Film review: Gravity is an hypnotic tale of survival

Planet earth is blue and there's nothing they can do… Sandra Bullock and George Clooney in Gravity
14 Nov 2013 @ 10.19 am
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Planet earth is blue and there's nothing they can do… Sandra Bullock and George Clooney in Gravity
Planet earth is blue and there’s nothing they can do… Sandra Bullock and George Clooney in Gravity

Film review: Gravity 12A, 1hr 31 mins
Venue: Now showing at City Screen, Reel and Vue in York

There’s been a lot of hype about Gravity and let’s be honest – it’s an odd concept. Directed by Alfonso Cuaron (Children Of Men, Harry Potter And The Prisoner Of Azkaban), set in space, populated with two very high profile actors and shot in 3D I wasn’t sure what to expect.

The film begins with a beautiful image of earth from space, slowly zooming in towards a solitary shuttle where half the crew are balanced on the outside, floating and fixing, listening to music and chatting.

The atmosphere is relaxed, although you get the feeling that whatever is going to happen soon isn’t going to be good.

Primary characters Dr Ryan Stone (Sandra Bullock) and astronaut Matt Kowalsky (George Clooney) are established pretty quickly – with Bullock as the uptight, quiet-spoken medical engineer on her first gig and Clooney as the egotistical, all-knowing, motor-mouth astronaut on his last shift before retiring.

It’s clear that these characters are deliberately on the opposite side of the spectrum to represent the audience versus the film.

Suddenly the crew are notified that debris from a Russian missile strike on a defunct satellite is rocketing towards them and that they must abort the mission. Despite their attempts to escape, the shuttle is hit and Clooney and Bullock are sent careering into open space.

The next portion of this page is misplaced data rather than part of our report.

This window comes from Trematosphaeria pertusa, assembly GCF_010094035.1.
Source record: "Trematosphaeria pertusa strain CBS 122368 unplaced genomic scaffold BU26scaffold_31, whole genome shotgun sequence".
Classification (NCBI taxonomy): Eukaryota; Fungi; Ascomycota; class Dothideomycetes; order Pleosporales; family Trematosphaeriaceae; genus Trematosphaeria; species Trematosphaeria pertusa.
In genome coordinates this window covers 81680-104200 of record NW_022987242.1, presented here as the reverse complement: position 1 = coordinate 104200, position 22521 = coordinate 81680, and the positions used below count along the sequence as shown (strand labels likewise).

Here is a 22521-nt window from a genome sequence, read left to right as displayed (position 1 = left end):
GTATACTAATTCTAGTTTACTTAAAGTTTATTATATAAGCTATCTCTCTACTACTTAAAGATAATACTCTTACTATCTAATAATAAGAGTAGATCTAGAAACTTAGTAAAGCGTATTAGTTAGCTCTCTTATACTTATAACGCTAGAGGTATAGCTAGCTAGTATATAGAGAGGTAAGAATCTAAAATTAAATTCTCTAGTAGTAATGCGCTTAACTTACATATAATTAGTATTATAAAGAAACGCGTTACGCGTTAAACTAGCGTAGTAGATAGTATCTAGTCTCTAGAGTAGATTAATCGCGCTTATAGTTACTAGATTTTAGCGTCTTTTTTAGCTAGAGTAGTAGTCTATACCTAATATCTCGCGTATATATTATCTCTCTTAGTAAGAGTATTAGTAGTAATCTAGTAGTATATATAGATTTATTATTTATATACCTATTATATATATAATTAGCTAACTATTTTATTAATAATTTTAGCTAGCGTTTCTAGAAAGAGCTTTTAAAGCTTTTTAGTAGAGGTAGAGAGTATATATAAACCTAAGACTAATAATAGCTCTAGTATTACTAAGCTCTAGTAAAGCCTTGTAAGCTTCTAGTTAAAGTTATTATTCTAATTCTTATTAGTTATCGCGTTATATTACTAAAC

As a viewer this is absolutely terrifying, much like being stuck in the middle of the ocean with nothing but a buoy to keep you afloat. The camera sticks with Bullock – who is spinning further and further away from help and, quite rightly, hysterical.

It’s a wonderful experience in 3D – with the combination of the solitary figure tumbling in a void lined only with stars and the horrified face of Bullock in her helmet, the reflection of the earth and the remnants of her shuttle flashing across her visor as she turns.

In a nutshell Gravity is a strange affair: beautiful, terrifying and truly unusual. As a science fiction film its use of 3D comes close to the brilliance of James Cameron’s Avatar.

Bullock is simply fantastic in the lead role, and Clooney wonderful, yet enigmatic as the support.

Realistically this isn’t a film for everyone – it’s claustrophobic, tense and difficult to watch – but if you can get past the limited character development and lack of a particularly interesting plot, you can’t help but appreciate Gravity‘s hypnotic and visually captivating journey of survival.